Stuck in a food rut? Frustrated with your weight? Ready to overhaul your diet?
The Dr. Oz Ultimate Diet promises to reboot your body in just two weeks.
It’s not a fad diet. You just slash 100 calories a day, follow Oz's rules, exercise, and eat healthfully. Do it for a year, and you could lose 12 pounds, Oz says.
The plan is not just about weight loss. It's also about your waist size. The goal of Oz's plan is to lose weight to gain health benefits when you trim inches off your waist.
Your waist size, Oz says, should never be more than half your height. Women should strive for a waist size of less than 35 inches; men less than 40 inches, according to the National Institutes of Health.
The Dr. Oz Ultimate Diet is a free program on the Dr. Oz web site. More information and details are found in You: On a Diet, which Oz wrote with Michael Roizen, MD.
Trans fats - partially hydrogenated fats, hydrogenated vegetable oil blends, many margarines, and cooking blends
Although sugars and syrups are on the "dump" list, you can keep table sugar, honey, and maple syrup on hand for use in recipes.
Once you get rid of those foods, stock up on fruits, vegetables, whole grains, lean protein, eggs, nuts, beans, yogurt, fish, and healthy fats. The Dr. Oz Ultimate Diet includes a shopping list for that.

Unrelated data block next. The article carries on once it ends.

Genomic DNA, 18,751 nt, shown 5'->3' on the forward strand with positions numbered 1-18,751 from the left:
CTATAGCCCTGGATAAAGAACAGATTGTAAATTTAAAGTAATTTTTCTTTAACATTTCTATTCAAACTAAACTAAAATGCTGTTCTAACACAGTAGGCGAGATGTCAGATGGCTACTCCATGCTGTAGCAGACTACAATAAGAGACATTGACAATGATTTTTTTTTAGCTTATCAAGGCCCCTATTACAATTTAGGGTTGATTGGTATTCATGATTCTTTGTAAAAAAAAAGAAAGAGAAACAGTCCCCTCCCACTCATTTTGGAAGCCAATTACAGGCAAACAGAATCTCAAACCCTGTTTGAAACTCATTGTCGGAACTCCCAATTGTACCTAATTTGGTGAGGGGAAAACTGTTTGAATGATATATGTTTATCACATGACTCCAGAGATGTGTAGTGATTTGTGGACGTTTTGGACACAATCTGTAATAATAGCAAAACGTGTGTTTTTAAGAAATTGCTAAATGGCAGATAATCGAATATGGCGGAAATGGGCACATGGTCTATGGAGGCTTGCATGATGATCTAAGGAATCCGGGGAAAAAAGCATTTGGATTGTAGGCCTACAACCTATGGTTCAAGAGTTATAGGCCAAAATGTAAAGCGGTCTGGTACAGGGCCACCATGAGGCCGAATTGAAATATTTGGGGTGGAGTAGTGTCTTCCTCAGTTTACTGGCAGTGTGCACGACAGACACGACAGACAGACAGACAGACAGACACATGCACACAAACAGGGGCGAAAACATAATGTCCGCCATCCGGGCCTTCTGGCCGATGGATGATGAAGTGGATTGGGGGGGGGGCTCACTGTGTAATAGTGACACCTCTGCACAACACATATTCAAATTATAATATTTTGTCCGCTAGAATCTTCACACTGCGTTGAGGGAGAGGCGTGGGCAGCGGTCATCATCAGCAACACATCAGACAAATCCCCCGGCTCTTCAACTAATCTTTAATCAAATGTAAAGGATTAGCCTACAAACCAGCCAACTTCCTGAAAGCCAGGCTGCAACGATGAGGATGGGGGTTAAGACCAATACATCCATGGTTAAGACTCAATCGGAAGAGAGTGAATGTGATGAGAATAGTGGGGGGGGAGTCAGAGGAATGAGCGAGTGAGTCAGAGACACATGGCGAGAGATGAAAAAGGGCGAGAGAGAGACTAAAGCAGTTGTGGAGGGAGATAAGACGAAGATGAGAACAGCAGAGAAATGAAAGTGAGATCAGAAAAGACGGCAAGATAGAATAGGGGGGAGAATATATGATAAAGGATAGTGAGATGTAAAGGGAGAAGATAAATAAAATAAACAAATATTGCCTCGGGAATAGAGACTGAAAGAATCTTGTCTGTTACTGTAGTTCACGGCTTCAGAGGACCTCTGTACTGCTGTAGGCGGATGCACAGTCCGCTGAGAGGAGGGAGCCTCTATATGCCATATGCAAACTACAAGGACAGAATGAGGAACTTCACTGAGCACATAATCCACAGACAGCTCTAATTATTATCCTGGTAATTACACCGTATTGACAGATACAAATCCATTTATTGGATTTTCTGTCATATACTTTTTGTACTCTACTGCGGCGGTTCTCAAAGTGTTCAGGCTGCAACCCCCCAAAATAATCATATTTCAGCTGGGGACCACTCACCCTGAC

Does it work? “It is a very helpful approach to clean out your kitchen of low-nutrition foods and restock it with healthy and wholesome ones that are conveniently organized in the detailed grocery list,” says Dawn Jackson Blatner, RD, author of The Flexitarian Diet.
Still, overhauling your kitchen could be expensive, time-consuming, and some good foods may get tossed. For instance, it's confusing when Oz allows some sugar for recipes but not natural sugars in yogurt.
“Not all sugars are bad, especially natural sugars like lactose in dairy and fructose in fruit -- both are good for you and belong in your kitchen, not in the trash,” says Andrea Giancoli, MS, RD, a spokeswoman for the Academy of Nutrition and Dietetics (formerly called the American Dietetic Association).
Good nutrition is not as simple as dumping all foods that contain the specified five ingredients at the top of the plan's list. To make the best decision about which packaged foods to keep and toss, check the ingredients and the nutrition facts panel.